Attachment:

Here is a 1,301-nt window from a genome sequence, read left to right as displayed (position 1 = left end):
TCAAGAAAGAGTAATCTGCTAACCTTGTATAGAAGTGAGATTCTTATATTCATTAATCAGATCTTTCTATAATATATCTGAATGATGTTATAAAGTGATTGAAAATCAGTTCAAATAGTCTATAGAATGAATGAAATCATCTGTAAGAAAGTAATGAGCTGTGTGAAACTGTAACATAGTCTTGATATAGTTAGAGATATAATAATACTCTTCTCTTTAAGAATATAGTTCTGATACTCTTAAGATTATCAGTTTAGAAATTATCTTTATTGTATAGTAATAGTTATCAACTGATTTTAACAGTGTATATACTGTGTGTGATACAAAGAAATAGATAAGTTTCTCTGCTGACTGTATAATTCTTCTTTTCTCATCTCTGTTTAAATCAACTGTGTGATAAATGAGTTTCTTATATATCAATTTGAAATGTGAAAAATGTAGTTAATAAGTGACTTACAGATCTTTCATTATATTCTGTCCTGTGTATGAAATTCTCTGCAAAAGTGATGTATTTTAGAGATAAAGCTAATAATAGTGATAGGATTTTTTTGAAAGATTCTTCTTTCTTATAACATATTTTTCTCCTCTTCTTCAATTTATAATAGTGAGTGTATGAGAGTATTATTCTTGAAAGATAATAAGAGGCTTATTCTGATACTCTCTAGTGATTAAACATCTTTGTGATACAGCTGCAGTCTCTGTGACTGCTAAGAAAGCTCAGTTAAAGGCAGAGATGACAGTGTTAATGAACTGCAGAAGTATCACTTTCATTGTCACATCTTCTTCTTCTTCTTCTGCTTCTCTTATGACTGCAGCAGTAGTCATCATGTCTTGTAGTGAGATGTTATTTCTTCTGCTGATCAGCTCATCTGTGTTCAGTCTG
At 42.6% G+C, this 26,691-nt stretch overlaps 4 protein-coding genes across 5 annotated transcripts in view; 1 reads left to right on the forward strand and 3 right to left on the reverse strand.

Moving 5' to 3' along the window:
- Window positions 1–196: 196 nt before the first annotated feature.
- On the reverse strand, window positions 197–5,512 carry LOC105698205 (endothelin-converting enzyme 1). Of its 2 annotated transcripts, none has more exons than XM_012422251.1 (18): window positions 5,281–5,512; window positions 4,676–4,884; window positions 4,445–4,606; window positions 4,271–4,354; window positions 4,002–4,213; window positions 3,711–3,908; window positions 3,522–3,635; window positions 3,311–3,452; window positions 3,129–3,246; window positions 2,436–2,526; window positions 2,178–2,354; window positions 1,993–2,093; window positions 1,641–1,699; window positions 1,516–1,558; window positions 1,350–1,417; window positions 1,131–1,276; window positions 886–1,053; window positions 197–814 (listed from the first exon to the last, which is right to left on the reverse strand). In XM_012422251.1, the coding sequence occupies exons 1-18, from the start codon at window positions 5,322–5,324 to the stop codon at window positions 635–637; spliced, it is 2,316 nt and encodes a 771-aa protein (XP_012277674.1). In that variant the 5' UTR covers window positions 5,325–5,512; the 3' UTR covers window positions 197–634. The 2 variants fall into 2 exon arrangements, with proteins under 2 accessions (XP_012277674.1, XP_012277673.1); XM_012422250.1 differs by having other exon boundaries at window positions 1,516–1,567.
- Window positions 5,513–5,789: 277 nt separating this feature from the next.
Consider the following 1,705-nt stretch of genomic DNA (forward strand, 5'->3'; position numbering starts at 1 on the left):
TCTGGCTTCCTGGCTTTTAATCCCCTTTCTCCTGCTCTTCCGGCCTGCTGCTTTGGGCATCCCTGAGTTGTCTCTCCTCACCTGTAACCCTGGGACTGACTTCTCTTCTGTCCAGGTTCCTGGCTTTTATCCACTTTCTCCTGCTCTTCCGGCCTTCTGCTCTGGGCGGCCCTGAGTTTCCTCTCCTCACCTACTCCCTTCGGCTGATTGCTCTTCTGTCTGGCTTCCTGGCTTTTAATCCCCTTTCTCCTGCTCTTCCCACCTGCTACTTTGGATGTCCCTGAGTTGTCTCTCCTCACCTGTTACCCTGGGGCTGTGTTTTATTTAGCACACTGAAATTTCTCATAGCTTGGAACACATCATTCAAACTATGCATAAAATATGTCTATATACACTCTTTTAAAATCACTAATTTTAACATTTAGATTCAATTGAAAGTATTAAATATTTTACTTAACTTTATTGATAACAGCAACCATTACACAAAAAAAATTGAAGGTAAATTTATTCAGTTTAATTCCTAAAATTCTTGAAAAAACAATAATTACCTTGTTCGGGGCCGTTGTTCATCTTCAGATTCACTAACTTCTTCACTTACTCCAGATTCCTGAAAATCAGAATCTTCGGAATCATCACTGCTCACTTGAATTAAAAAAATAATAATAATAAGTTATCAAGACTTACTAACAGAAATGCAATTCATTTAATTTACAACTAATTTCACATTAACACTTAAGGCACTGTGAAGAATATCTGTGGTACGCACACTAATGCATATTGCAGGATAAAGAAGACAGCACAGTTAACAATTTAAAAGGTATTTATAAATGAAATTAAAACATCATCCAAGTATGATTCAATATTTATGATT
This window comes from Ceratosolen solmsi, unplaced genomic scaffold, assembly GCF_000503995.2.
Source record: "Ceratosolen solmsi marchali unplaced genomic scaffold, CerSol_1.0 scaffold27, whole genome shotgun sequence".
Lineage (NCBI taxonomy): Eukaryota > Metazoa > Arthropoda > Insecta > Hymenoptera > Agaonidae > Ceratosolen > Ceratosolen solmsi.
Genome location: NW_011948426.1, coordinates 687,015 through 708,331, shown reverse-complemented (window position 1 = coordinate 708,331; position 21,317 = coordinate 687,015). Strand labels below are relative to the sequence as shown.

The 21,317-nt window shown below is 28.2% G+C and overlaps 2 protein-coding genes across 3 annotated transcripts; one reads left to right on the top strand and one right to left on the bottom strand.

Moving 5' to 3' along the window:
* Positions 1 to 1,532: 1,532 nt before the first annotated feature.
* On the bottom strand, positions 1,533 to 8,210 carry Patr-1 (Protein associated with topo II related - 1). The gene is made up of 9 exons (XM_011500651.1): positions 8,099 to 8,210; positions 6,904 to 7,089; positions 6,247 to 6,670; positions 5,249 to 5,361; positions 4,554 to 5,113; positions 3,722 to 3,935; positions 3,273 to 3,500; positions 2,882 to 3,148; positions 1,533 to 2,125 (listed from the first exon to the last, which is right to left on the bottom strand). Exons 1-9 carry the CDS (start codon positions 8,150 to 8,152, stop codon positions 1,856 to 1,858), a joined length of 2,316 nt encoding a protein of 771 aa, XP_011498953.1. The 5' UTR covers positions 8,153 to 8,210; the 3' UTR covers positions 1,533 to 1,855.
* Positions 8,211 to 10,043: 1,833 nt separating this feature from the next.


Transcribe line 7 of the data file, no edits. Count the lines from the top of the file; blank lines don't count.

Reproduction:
- Window positions 5,513–5,789: 277 nt separating this feature from the next.